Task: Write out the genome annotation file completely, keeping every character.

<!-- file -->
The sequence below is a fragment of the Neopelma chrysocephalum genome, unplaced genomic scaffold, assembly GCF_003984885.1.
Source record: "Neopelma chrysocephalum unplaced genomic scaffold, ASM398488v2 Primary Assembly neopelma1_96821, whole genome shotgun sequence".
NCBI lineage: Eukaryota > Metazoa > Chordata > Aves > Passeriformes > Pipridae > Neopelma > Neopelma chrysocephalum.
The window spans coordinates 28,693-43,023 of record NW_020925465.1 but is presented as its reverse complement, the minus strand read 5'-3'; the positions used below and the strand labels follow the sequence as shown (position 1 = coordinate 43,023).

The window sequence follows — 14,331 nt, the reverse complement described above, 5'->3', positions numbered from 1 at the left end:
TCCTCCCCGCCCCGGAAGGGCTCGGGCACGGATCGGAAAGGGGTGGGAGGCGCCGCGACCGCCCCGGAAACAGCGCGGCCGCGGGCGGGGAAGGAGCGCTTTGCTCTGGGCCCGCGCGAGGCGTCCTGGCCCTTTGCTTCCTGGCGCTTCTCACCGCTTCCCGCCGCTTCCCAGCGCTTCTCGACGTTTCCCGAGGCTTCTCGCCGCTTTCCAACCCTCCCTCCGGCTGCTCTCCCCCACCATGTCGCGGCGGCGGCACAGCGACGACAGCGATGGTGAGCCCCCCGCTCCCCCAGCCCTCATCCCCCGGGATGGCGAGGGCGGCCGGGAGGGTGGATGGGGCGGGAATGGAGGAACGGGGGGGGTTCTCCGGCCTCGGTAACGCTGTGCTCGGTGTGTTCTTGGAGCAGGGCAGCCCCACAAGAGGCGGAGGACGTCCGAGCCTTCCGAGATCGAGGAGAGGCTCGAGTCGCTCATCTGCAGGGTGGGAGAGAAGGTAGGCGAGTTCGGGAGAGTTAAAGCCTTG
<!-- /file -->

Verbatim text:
The sequence below is a fragment of the Neopelma chrysocephalum genome, unplaced genomic scaffold, assembly GCF_003984885.1.
Source record: "Neopelma chrysocephalum unplaced genomic scaffold, ASM398488v2 Primary Assembly neopelma1_96821, whole genome shotgun sequence".
NCBI lineage: Eukaryota > Metazoa > Chordata > Aves > Passeriformes > Pipridae > Neopelma > Neopelma chrysocephalum.
The window spans coordinates 28,693-43,023 of record NW_020925465.1 but is presented as its reverse complement, the minus strand read 5'-3'; the positions used below and the strand labels follow the sequence as shown (position 1 = coordinate 43,023).

The window sequence follows — 14,331 nt, the reverse complement described above, 5'->3', positions numbered from 1 at the left end:
TCCTCCCCGCCCCGGAAGGGCTCGGGCACGGATCGGAAAGGGGTGGGAGGCGCCGCGACCGCCCCGGAAACAGCGCGGCCGCGGGCGGGGAAGGAGCGCTTTGCTCTGGGCCCGCGCGAGGCGTCCTGGCCCTTTGCTTCCTGGCGCTTCTCACCGCTTCCCGCCGCTTCCCAGCGCTTCTCGACGTTTCCCGAGGCTTCTCGCCGCTTTCCAACCCTCCCTCCGGCTGCTCTCCCCCACCATGTCGCGGCGGCGGCACAGCGACGACAGCGATGGTGAGCCCCCCGCTCCCCCAGCCCTCATCCCCCGGGATGGCGAGGGCGGCCGGGAGGGTGGATGGGGCGGGAATGGAGGAACGGGGGGGGTTCTCCGGCCTCGGTAACGCTGTGCTCGGTGTGTTCTTGGAGCAGGGCAGCCCCACAAGAGGCGGAGGACGTCCGAGCCTTCCGAGATCGAGGAGAGGCTCGAGTCGCTCATCTGCAGGGTGGGAGAGAAGGTAGGCGAGTTCGGGAGAGTTAAAGCCTTG